There is a major misconception that students need to conduct research in their major. In reality, you can find projects that you are passionate about and that are relevant to your future goals in a seemingly unrelated field.
Pharmacy Means Lab Work
I majored in pharmacy my entire time as an undergraduate. When I was a freshman, I thought I never wanted to do research because I didn’t want to be stuck in a lab pipetting. It wasn’t until my sophomore year that I realized research wasn’t restricted to Western blots and serial dilutions. Through my sociology minor, I took a research methods course where I was introduced to qualitative interviews, survey research, and ethnography. I could instantly see that bridging the gap between new drug therapies and patient experiences through social research sparked my interest. But I had no idea where to start.
Connecting with Professors
My first step into social research was connecting with the professor of my research methods course. During our meeting, my professor offered to teach me social research skills including coding and survey design even though my topic of interest wasn’t her area of research. She also encouraged me to meet with pharmacy professors to get a healthcare perspective. Taking her advice, I was able to connect with a pharmacy faculty whose research interests included a social perspective on pharmacy practice. This is when I knew it was going to be possible.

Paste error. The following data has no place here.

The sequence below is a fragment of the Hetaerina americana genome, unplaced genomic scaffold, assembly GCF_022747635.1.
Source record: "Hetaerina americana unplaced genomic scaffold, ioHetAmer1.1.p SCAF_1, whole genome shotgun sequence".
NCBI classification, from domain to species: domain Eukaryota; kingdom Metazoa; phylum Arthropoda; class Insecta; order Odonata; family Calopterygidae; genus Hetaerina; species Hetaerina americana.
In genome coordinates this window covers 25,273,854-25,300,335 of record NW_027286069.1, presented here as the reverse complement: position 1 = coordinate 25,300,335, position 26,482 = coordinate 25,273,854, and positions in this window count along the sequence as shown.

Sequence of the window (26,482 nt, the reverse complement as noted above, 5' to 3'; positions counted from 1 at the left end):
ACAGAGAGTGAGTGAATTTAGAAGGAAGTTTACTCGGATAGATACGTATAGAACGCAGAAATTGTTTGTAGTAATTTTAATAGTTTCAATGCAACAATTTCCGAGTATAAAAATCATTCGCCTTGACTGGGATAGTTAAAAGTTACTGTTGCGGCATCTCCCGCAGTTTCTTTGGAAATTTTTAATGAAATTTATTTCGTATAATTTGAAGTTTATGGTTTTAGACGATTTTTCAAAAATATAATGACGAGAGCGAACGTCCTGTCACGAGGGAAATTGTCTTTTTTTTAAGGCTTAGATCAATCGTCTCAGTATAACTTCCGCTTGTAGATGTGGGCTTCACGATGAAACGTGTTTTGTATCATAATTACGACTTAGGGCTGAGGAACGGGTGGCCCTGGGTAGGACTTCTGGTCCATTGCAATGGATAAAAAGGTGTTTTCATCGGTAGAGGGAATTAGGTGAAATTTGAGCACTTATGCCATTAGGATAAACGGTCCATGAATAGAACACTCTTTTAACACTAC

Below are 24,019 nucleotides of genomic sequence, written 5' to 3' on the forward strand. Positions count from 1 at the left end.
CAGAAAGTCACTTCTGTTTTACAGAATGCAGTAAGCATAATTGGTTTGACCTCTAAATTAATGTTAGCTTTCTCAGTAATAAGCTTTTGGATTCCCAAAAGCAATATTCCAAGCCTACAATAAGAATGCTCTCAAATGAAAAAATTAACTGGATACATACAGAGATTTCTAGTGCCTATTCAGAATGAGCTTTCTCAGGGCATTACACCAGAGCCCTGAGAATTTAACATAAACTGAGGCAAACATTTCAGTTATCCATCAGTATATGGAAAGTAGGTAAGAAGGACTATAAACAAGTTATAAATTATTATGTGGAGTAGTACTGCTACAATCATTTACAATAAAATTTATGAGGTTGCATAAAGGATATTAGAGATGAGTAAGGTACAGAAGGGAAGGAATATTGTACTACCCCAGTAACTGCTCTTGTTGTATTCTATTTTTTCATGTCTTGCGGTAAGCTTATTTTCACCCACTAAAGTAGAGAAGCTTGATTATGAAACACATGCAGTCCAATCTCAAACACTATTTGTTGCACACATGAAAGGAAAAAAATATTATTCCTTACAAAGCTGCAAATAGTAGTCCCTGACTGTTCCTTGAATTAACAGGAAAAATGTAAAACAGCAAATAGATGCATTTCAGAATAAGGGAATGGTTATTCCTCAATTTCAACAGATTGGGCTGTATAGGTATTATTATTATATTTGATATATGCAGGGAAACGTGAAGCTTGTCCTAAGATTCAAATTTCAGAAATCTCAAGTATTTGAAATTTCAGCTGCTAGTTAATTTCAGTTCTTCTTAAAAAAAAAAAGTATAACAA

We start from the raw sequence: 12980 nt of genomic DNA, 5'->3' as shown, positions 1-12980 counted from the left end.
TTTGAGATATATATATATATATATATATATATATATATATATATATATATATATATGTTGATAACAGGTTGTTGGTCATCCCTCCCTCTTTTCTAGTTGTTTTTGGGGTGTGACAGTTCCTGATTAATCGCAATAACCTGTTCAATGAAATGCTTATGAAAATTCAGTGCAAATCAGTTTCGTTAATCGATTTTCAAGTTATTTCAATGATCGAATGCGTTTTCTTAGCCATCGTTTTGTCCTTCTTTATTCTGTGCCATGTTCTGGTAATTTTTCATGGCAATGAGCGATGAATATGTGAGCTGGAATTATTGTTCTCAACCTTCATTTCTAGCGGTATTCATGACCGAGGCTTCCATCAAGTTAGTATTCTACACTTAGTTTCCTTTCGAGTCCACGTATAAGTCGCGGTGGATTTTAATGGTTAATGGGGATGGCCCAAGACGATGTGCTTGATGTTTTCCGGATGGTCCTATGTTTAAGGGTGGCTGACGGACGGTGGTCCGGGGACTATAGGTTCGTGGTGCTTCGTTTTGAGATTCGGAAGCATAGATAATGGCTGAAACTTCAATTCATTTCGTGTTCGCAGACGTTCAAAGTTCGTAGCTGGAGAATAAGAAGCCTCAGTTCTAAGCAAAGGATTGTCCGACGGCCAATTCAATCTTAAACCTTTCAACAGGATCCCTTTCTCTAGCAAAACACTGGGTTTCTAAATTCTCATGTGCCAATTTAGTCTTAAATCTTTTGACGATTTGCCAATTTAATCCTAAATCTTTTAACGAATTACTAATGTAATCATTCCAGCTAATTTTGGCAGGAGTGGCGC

When approaching a project, keep an open mind about finding a faculty member to mentor you. Mentors can come from any department or discipline as long as you have already identified what topics you are interested in exploring deeper. It can be very enriching to your research experience to have mentors from different disciplines that broaden your perspective and skill set.
Student-Led Project Opportunities
One avenue for pursuing an interdisciplinary project is through a student-led independent project. Some of the funding opportunities through the Office of Undergraduate Research give you the chance to design your own research project. These projects can be from any department or discipline and can be supported by more than one mentor. This gives you the opportunity to explore your interdisciplinary ideas through a structured experience.
Be Driven by Your Passions. Don’t Be Limited by Your Major
Approaching research from your passions instead of your major is a great way to get started. You never know which professors are studying the topic you are interested in here at UConn and most of the time they are spread across multiple departments. They are often approaching the same subject from different angles and utilizing different methods. For you to find the best avenue for your research, it is important to be open minded to these different methods and be willing to speak with faculty to learn more about their work. This can lead you to a research journey that is different that you thought was possible and ends up being one of the most fulfilling enrichment experiences.
Maria is a senior majoring in Pharmacy Studies and minoring in Molecular and Cell Biology and Sociology. Click here to learn more about Maria.